prints

The Fish Tale Exchange

Linocut Workshop with Vic Harrison

Vic came to the workshop with a bag full of beautiful sketches she made at the Eden project and Bristol Zoo last year. After perusing and discussing the sketches, Vic chose her fish sketch with soft curves and minimal texture so she could focus on carving a simple shape.

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Carving fish

After testing out mark making on different lino Vic prefers carving her fish on this battleship grey linoleum. The 'easy to carve’ Softcut is not as forgiving and although it’s soft and smooth like cutting through butter there's more potential for the tool to slip. Vic becomes comfortable with holding the tools and takes her time carving the lino until a fish appears in relief.  

After testing out mark making on different lino Vic prefers carving her fish on this battleship grey linoleum. The 'easy to carve’ Softcut is not as forgiving and although it’s soft and smooth like cutting through butter there's more potential for the tool to slip. Vic becomes comfortable with holding the tools and takes her time carving the lino until a fish appears in relief.  

Printing fish

Vic uses a combination of a wooden spoon and a disc baren to print her fish in plum black letterpress ink.

Vic uses a combination of a wooden spoon and a disc baren to print her fish in plum black letterpress ink.

Inky black fish on blue yellow and orange

Hanging the fish prints up to dry.

Hanging the fish prints up to dry.

Thanks Vic for your incredible energy. You dived right in and discovered a wonderful shoal of fish on your journey! : ))

About Vic

Vic Harrison is well known for her creative community art projects around Bristol. With her recent project BUOYBLE she organised a team of crocheters to create a giant woolly bauble for the dockside. They covered the buoy in 1400 crochets hexagons.

You may have heard of the story about The Bristol Crocodile spotted in the River Avon a few years ago. Last year a life size woolly version was created by Vic as part of her Briswool project (a giant woolly version of Bristol.) She was also selected as one of the Shaun in the City artists. Vic covered her Shaun The Sheep sculpture in thousands of bits of freestyle crochet. 

Vic is currently running CROCHET and THREAD courses at Crafting the City ( A Community Interest Company delivering a range of community arts projects and a course programme of arts and craft workshops). Alongside these, she is also running The Seagull Project.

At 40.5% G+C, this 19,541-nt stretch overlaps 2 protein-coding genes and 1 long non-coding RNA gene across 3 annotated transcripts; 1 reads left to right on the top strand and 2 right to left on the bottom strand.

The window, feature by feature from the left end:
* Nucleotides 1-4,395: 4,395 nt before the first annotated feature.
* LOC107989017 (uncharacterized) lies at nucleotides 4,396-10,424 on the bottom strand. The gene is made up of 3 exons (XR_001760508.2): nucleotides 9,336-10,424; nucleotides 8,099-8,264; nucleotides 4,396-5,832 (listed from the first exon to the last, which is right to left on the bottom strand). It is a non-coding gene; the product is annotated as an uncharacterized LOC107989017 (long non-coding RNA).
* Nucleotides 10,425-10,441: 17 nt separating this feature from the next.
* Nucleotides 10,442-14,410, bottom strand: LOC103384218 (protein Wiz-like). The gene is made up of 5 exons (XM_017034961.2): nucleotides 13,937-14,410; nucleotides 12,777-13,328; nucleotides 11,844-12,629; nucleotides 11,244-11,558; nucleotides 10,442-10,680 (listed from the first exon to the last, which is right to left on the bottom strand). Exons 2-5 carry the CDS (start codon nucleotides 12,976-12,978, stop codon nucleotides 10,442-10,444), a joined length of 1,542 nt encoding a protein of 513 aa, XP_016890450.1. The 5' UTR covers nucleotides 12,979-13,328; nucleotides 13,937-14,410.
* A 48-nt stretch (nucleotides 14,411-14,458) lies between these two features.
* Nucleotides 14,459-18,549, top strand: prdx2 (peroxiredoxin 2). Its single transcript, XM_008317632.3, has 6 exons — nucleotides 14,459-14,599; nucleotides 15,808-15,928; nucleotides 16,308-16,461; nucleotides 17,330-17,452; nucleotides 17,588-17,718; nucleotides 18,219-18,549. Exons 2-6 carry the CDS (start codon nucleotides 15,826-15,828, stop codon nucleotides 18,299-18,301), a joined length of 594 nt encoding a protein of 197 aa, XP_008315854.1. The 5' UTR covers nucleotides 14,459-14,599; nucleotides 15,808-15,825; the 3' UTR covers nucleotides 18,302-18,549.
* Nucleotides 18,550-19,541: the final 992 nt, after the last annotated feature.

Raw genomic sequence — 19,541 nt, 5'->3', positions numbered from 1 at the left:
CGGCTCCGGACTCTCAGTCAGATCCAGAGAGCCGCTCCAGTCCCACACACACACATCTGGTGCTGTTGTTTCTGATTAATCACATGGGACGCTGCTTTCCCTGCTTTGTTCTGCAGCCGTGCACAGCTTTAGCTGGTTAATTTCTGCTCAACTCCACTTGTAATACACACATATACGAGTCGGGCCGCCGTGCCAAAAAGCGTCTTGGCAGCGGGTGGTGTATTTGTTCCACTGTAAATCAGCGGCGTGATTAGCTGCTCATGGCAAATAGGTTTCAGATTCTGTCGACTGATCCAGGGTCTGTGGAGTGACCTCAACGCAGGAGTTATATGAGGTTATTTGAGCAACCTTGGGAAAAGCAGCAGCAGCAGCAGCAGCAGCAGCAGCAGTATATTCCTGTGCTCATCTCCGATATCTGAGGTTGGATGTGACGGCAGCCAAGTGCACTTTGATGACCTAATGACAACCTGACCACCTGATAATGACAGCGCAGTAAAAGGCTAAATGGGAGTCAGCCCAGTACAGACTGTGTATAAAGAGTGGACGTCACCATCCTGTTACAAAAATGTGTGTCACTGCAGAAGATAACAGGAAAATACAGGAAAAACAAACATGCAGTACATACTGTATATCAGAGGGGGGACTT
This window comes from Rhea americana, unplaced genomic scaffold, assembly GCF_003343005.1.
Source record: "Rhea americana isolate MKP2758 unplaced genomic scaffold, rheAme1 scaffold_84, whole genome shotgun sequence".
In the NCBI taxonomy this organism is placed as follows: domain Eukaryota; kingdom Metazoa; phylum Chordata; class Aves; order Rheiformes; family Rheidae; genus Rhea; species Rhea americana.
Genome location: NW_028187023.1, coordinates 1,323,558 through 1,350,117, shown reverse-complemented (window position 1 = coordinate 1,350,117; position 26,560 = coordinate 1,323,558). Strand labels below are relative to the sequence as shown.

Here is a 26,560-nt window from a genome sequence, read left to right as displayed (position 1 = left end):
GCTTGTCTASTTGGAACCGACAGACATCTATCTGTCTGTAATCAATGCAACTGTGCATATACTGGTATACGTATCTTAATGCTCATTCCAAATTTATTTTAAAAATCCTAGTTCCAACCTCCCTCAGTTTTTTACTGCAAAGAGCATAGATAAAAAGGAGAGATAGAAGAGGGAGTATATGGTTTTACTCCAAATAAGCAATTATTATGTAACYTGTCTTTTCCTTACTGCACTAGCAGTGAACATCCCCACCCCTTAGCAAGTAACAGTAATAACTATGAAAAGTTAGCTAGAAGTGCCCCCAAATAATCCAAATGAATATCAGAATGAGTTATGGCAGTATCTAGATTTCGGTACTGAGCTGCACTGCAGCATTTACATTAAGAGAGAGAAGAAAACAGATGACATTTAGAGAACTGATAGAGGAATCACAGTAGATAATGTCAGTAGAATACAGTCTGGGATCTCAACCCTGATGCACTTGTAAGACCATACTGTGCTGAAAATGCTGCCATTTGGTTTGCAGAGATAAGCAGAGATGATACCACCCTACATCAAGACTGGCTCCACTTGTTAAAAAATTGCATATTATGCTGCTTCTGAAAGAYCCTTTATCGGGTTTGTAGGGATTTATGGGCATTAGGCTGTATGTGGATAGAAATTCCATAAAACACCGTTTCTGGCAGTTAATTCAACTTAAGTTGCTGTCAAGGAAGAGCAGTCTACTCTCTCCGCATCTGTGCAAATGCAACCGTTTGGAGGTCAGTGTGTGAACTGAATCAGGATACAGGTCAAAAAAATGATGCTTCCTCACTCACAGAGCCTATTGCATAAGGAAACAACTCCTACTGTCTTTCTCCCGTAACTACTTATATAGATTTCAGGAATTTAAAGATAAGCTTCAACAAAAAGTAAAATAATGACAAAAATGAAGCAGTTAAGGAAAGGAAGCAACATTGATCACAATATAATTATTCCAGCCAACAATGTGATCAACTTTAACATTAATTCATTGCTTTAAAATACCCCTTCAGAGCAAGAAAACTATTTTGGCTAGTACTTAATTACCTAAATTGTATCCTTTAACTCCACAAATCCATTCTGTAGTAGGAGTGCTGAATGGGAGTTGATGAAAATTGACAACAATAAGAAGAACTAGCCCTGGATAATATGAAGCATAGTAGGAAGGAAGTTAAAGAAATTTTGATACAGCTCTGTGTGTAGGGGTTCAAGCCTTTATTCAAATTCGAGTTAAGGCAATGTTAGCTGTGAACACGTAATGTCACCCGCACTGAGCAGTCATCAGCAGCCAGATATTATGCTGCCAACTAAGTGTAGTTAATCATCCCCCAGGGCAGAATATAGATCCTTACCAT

A Beautiful Flock Of Woolly Seagulls

"This project will create a huge flock of gulls to reside around the dockside in a variety of venues. They will be herring gulls, black headed gulls and lesser black backed gulls. I am currently designing several models and will then go on to create patterns. The gulls will be able to be decorated by their makers and names will be chosen by those who fund them. Makers will receive a special stripy bird pattern designed by me as a thank you for helping.” Vic Harrison - Crafting The City

You can also follow Vic’s projects on Facebook and Instagram

 

A Stomping Great Stamp

Rubber stamp prints by Dave, Liz and Jacquetta

Rubber stamp prints by Dave, Liz and Jacquetta

Do you remember the first mark That You made? 

Mine was drawing on my bedroom wall when I was five. My mum was very generous and drew a square on the wall and said I could draw on the wall as long as it was inside that square. I was happy as long as I could keep on drawing.

Maybe yours was printing with potatoes. You sliced it in half, carved out a shape with a knife, dipped it in paint and printed it all over sheets of newsprint and maybe tried out a new pattern on the kitchen floor. Maybe you were four. Maybe ten. Maybe twenty. 

When I went to art college I just wanted to draw and paint. I wasn’t interested in printing. My first memory of printing was with potatoes. I was in my early thirties and then I tried printing with rubbers and then lino and then letterpress and woodblock printing and I fell completely in love with whole process of printmaking. 

We’ve all been making marks since the day we were born and if you can’t remember, it’s never too late to plant new memories.

Here are some rubber stamp prints made by Liz, Dave and Jacquetta who came to a recent rubber-stamp workshop at Salt cafe, Bristol. They really enjoyed having the time and space to have a stomping good stamp and no-one was under the age of thirty!

It’s never too late to make your mark  

Dave’s cross and circle stamps

Dave’s cross and circle stamps

Jacquetta’s house and multicolour chevron stamps 

Jacquetta’s house and multicolour chevron stamps 

Liz’s multicolour circle and square stamps

Liz’s multicolour circle and square stamps

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Potato Face by Mog